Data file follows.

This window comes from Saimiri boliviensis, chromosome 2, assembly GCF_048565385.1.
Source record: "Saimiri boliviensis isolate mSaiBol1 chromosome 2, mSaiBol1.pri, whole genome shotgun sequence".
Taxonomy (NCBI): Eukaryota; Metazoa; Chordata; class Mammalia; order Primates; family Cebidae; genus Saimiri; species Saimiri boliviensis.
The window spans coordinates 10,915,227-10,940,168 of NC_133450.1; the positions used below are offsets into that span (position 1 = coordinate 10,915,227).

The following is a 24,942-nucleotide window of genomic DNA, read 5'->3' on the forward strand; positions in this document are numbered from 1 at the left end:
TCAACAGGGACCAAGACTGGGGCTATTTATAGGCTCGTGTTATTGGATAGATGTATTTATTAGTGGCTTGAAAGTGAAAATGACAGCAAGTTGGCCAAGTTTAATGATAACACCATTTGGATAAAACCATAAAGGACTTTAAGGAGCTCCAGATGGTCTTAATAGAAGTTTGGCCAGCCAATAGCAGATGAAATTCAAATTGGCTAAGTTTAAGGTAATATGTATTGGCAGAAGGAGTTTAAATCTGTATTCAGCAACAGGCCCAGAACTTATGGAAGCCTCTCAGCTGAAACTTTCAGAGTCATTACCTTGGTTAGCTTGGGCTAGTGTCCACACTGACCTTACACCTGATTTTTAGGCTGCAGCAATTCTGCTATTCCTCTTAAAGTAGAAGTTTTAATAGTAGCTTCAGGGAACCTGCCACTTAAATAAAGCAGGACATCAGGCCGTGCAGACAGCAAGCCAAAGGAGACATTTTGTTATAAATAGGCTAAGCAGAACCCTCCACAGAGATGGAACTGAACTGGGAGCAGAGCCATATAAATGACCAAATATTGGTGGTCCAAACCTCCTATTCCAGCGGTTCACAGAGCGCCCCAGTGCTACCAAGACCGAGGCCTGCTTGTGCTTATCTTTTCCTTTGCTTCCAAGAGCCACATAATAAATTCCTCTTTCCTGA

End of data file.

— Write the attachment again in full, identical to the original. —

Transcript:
This window comes from Saimiri boliviensis, chromosome 2, assembly GCF_048565385.1.
Source record: "Saimiri boliviensis isolate mSaiBol1 chromosome 2, mSaiBol1.pri, whole genome shotgun sequence".
Taxonomy (NCBI): Eukaryota; Metazoa; Chordata; class Mammalia; order Primates; family Cebidae; genus Saimiri; species Saimiri boliviensis.
The window spans coordinates 10,915,227-10,940,168 of NC_133450.1; the positions used below are offsets into that span (position 1 = coordinate 10,915,227).

The following is a 24,942-nucleotide window of genomic DNA, read 5'->3' on the forward strand; positions in this document are numbered from 1 at the left end:
TCAACAGGGACCAAGACTGGGGCTATTTATAGGCTCGTGTTATTGGATAGATGTATTTATTAGTGGCTTGAAAGTGAAAATGACAGCAAGTTGGCCAAGTTTAATGATAACACCATTTGGATAAAACCATAAAGGACTTTAAGGAGCTCCAGATGGTCTTAATAGAAGTTTGGCCAGCCAATAGCAGATGAAATTCAAATTGGCTAAGTTTAAGGTAATATGTATTGGCAGAAGGAGTTTAAATCTGTATTCAGCAACAGGCCCAGAACTTATGGAAGCCTCTCAGCTGAAACTTTCAGAGTCATTACCTTGGTTAGCTTGGGCTAGTGTCCACACTGACCTTACACCTGATTTTTAGGCTGCAGCAATTCTGCTATTCCTCTTAAAGTAGAAGTTTTAATAGTAGCTTCAGGGAACCTGCCACTTAAATAAAGCAGGACATCAGGCCGTGCAGACAGCAAGCCAAAGGAGACATTTTGTTATAAATAGGCTAAGCAGAACCCTCCACAGAGATGGAACTGAACTGGGAGCAGAGCCATATAAATGACCAAATATTGGTGGTCCAAACCTCCTATTCCAGCGGTTCACAGAGCGCCCCAGTGCTACCAAGACCGAGGCCTGCTTGTGCTTATCTTTTCCTTTGCTTCCAAGAGCCACATAATAAATTCCTCTTTCCTGA